mHealth Could Save More Than 1M Lives In Africa
Mobile healthcare (mHealth) in developing countries in sub-Saharan Africa could help save as many as one million lives over the next five years, according to a new report from mobile industry organization GSMA in collaboration with PricewaterhouseCoopers.
Mobile communication is a huge trend across the African continent and has been for a number of years. Poor infrastructure and a high percentage of people living rurally means that communities rely on mobile devices for communication, banking and now healthcare.
The report recognises this trend and states that an increased adoption of mHealth solutions could help save lives across the entire healthcare delivery chain. The report also credits the greater use of mobile connectivity in the fight against malaria, tuberculosis, AIDS/HIV and perinatal conditions in developing countries in Africa, which account for 3 million deaths annually.
Read Related Articles From Healthcare Global
- Mobile Technology Restrenghthens The Health Industry
- Cloud Adoptions Is Big News For The Healthcare Industry
- Emerging Technology For e-Healthcare
- mHealth: Changing Doctor/Patient Care
- Medical Devices Changing Patient/Doctor Communication
“Many of these deadly conditions are relatively simple to treat, prevent or contain,” emphasises the report. “SMS reminders to check for stock levels at the health centers have shown promising results in reducing stock-outs of key combination therapy medications for malaria, TB and HIV. For HIV patients, simple weekly text reminders have consistently shown higher adherence amongst the patients.”
The growing adoption of mHealth also means that families living in rural locations, who would currently have to walk many miles to see a doctor, could connect with a medical practitioner via an application or text message before they made the journey. This level of communication can also allow the doctors to spend more time with patients that need special attention.
When it comes to developed countries, the report finds that mHealth could save $400 billion in healthcare costs over the next five years.
Proactive mobile-based care for patients with sudden health incidents can reduce the number of primary and emergency visits by 10 percent, according to the report. Mobile technology can also be used for home monitoring, thereby reducing the need for face-to-face consultations, which will not only help generate elderly care savings of up to 25 percent but will also improve patient quality of life.
In addition, healthcare providers can benefit via mobile access to electronic health records, which can reduce the administrative burden of hospitals by 20 percent to 30 percent.
Read the PricewaterhouseCooper report in full on Healthcare Global.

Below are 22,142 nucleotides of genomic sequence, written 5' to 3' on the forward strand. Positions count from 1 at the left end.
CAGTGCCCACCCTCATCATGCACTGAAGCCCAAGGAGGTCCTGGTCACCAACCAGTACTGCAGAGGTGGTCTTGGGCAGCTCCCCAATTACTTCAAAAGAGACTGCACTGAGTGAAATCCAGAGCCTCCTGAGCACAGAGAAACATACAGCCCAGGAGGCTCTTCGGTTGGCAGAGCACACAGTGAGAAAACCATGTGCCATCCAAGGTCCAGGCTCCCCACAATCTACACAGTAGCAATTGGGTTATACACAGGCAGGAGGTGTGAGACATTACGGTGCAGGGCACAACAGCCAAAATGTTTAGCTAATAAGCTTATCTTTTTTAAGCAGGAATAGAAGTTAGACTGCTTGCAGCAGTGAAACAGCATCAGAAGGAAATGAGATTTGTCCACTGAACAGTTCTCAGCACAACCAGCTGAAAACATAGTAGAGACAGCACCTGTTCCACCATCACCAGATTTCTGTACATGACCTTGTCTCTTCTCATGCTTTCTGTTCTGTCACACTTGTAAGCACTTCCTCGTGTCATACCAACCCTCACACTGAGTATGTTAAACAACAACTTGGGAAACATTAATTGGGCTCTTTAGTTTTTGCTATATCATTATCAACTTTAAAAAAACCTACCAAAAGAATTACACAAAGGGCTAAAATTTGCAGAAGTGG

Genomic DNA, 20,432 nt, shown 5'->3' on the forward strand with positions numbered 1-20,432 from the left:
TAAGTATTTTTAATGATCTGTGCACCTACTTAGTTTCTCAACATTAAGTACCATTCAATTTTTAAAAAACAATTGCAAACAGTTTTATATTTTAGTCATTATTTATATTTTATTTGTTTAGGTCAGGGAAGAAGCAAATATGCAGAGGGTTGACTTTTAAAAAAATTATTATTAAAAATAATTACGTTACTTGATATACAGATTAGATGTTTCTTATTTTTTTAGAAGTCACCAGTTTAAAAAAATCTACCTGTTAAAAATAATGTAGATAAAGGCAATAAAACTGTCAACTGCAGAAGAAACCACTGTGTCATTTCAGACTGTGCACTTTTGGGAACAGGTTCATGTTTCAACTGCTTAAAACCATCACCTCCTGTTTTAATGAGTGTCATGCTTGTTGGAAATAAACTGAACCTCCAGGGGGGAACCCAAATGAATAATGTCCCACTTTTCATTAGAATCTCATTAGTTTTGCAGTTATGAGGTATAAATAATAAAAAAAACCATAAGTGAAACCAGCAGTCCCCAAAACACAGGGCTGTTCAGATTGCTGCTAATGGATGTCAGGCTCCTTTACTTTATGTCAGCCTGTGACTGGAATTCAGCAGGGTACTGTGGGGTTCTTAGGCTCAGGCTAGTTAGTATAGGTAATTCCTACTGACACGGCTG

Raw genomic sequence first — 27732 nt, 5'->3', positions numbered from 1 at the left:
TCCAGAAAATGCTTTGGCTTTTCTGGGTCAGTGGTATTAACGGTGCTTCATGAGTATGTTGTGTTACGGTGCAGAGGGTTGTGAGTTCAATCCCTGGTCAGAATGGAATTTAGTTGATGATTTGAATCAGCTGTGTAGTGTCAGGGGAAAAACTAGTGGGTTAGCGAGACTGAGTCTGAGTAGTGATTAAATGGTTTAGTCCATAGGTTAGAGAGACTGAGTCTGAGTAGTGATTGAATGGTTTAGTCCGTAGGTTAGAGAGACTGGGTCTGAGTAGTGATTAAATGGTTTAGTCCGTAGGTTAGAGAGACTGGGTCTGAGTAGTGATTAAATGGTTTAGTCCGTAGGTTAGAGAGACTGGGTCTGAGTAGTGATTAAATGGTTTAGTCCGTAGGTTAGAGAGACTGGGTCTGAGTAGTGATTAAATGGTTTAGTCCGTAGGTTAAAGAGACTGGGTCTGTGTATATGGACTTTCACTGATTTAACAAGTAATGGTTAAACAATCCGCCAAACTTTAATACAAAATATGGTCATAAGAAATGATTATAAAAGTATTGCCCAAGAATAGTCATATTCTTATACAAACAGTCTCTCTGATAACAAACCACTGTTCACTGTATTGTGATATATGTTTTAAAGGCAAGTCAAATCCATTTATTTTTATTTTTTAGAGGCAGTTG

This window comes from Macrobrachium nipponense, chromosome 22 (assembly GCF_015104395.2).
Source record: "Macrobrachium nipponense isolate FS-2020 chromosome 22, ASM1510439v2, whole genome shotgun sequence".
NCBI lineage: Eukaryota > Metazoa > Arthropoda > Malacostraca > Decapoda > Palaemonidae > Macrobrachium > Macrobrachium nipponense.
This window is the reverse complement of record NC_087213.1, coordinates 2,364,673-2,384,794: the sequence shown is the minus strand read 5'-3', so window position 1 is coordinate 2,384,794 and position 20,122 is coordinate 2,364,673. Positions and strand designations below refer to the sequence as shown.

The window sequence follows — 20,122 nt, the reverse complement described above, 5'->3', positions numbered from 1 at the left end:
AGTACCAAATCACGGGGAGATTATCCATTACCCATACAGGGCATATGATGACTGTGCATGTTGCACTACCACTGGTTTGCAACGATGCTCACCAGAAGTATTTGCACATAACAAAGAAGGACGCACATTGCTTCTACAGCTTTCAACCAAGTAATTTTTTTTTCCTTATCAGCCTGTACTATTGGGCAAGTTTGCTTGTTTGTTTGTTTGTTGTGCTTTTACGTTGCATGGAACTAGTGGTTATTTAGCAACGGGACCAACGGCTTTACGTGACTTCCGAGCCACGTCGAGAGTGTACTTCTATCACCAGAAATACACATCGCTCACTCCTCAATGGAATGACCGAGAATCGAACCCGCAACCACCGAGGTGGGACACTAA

NeuTigers: edge AI in healthcare
What is edge AI?
Edge AI is essentially a combination of edge computing and artificial intelligence. Algorithms are processed locally - directly on a mobile device or server - rather than in the cloud. This reduces cost, computing power and energy requirements. There are also claims that edge AI is so fast it is possible to reach near real-time analytics.
Edge AI devices include smart speakers, smart phones, laptops, robots, self-driven cars, drones, and surveillance cameras that use video analytics.
Who is NeuTigers?
NeuTigers is a spin-off company from Princeton University, formed in 2018 to apply edge AI and machine learning to solve challenges in healthcare, energy, productivity, and security.
With offices in Princeton, NJ, the company is based at one of the top AI accelerator programs of FutureLabs in New York, and has also established a subsidiary in Nice, France.
How is NeuTigers applying edge AI to healthcare?
The NeuTigers AI Technology Stack uses deep neural networks that mimic how the human brain perceives and interprets the world. The company has developed the StarDeepTM Smart Health Platform for health monitoring and biomedical imaging, to improve the accuracy and speed of diagnosing diseases.
NeuTigers say the platform has the potential to monitor and screen for thousands of conditions, when used in combination with medical devices and smart sensors already deployed in healthcare settings.
Are there any real world examples?
In January NeuTigers launched CovidDeep, a tool that predicts COVID-19 with more than 90% accuracy, using physiological data from a wristband along with blood pressure and blood oxygen readings. It then analyses the data and gives a prediction within two minutes.
This week NeuTigers announced a new study to detect the early signs of complications with sickle cell anaemia. Conducted at a hospital in Paris, the research will begin by looking at changes to skin response, heart beat, sleep and temperature to predict an acute episode of sickle cell anaemia, and how this impacts on the patients’ disease conditions and quality of life.
The second phase of the project is to expand with prospective studies across different sites in EU, Africa and the US to explore the models' accuracy and clinical effectiveness.
Adel Laoui, CEO and founder of NeuTigers, says: “The best way to deal with a crisis is to avoid it happening in the first place. We are now entering a new era where medical early warning systems have become a reality.
“We are excited at the possibility of deploying a technology that can save lives of patients dealing with sickle cell anaemia. The potential of the StarDeep platform to dramatically improve patient outcomes while slashing some of the highest costs of healthcare makes it one of the most exciting developments in preventative personal medicine.”